TheCorporateCounsel.net

October 8, 2007

Sold! Glass Lewis Goes to Activist Institutional Investor

On Friday, Glass Lewis was sold by its Chinese parent to the Ontario Teachers’ Pension Plan, one of Glass Lewis’ clients, for $46 million (here is the press release). With $106 billion in net assets, this investor is one of Canada’s largest and most aggressive institutional investors and shareholder rights advocates (the investor helped created a Canadian investor group dedicated to improving corporate governance). This is a pretty interesting development: I wonder if a change in ownership alone can help Glass Lewis grow (as well as allegations that conflicts may arise if an activist investor owns a proxy advisor).

Its been reported that RiskMetrics Group (which owns what used to be known as ISS) dropped out of the running to buy Glass Lewis shortly after it filed its Form S-1 to go public last month. Right before it filed the IPO registration statement, RiskMetrics announced a new company structure and brand framework under which ISS became a division and officially took the RiskMetrics name.

SEC Comments: Financials Prepared for International Financial Reporting Standards

It looks like Corp Fin continues to maintain links to comment letters it has issued to foreign private issuers containing financial statements prepared for the first time on the basis of International Financial Reporting Standards (commonly referred to as “IFRS”). The Staff also is posting links to the company’s correspondence. Scroll down on this Corp Fin page to see these links.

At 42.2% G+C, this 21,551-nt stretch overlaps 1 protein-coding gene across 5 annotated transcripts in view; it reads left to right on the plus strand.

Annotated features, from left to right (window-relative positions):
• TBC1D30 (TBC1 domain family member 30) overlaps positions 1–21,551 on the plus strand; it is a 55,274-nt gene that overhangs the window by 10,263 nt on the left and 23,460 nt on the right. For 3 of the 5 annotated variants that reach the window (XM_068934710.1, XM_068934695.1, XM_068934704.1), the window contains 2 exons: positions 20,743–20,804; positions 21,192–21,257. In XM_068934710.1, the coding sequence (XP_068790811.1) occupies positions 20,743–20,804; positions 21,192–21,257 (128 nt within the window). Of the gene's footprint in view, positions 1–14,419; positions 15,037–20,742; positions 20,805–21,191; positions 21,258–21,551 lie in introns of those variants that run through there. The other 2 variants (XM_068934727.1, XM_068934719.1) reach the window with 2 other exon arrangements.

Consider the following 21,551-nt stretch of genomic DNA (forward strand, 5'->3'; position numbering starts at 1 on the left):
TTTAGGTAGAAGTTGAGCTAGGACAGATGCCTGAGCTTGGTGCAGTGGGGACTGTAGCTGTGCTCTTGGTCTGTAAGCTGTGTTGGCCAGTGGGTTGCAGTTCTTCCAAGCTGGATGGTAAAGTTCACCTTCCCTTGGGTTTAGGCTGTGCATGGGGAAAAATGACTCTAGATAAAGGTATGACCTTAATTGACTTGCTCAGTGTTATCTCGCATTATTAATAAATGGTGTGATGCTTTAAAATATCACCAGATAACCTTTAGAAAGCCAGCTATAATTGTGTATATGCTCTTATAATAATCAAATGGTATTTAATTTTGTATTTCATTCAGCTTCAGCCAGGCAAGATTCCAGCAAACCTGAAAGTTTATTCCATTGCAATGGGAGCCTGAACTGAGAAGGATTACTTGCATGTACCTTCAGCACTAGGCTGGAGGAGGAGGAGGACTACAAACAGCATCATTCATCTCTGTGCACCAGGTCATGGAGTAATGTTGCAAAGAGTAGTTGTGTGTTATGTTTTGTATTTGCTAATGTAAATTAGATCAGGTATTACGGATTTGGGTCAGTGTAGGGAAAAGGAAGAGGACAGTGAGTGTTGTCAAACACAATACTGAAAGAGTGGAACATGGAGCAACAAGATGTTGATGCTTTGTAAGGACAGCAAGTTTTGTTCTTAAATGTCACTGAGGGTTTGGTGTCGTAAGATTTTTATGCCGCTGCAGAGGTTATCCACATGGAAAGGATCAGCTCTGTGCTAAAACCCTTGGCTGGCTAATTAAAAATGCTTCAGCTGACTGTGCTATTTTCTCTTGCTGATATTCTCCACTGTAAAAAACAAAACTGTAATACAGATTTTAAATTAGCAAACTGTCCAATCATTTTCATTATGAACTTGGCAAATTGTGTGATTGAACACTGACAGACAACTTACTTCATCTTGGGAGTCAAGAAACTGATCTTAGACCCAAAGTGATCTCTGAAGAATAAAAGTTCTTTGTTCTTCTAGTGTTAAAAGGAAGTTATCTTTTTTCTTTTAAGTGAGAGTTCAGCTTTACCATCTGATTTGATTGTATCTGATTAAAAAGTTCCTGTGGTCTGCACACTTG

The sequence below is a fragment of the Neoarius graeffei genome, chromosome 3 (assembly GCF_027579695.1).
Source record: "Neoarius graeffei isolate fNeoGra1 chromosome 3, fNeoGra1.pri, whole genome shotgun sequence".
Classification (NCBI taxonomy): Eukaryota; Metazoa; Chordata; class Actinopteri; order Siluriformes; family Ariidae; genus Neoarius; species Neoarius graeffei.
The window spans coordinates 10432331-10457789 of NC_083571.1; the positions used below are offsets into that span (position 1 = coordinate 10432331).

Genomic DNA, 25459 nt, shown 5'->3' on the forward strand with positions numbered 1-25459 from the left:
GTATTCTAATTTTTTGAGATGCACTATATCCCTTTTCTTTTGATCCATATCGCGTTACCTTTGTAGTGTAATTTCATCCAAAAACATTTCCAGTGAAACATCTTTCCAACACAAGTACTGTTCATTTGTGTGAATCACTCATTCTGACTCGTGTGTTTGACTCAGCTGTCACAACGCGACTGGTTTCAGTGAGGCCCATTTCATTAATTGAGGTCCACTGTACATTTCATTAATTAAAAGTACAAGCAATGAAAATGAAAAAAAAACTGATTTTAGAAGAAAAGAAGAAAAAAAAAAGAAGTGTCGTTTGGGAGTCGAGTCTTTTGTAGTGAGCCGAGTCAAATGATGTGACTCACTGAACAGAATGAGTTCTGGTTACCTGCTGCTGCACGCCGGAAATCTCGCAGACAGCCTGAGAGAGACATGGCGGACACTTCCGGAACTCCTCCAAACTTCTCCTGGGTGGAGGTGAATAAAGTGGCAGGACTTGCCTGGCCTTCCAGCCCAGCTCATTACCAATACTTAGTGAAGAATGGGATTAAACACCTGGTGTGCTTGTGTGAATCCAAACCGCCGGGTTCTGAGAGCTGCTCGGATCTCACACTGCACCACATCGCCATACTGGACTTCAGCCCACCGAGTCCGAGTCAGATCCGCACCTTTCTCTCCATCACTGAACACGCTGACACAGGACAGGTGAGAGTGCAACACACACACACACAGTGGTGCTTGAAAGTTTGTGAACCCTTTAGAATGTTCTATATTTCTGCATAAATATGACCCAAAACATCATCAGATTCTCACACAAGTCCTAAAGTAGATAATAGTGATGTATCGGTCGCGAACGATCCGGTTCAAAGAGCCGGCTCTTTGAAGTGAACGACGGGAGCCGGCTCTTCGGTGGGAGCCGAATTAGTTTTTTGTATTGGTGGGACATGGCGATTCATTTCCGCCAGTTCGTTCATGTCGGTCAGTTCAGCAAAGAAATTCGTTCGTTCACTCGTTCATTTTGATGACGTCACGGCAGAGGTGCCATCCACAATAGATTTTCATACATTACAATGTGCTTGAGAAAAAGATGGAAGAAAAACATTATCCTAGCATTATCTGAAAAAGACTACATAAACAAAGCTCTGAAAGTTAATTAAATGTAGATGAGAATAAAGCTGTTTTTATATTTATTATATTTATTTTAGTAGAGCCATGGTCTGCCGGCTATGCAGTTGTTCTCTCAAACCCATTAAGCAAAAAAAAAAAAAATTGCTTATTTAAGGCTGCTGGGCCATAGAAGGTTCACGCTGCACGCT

VP Cheney’s ’04 Testimony to the SEC’s Enforcement Division

Last week, it was revealed that Vice President Dick Cheney gave testimony to the Enforcment Division back in 2004, as part of the Staff’s investigation of Halliburton (where Cheney used to serve as CEO) over the accounting of cost overruns on several big projects back in ’98. The Staff’s investigation is now closed after the company settled with the SEC two days after Cheney’s testimony, paying a $7.5 million fine.

According to this WSJ article, Cheney didn’t recall being told that Halliburton had booked millions of dollars in construction cost overruns as income, saying that the company’s CFO was “probably” the person “whose general area of responsibility this fell into.” Yeah, probably. And the CEO shouldn’t care about that type of thing…

The SEC released Mr. Cheney’s testimony under a Freedom of Information Act request filed by Dow Jones Newswires. I’d like to post a copy of the testimony, but that might take some doing. Let me know if you see a copy.

- Broc Romanek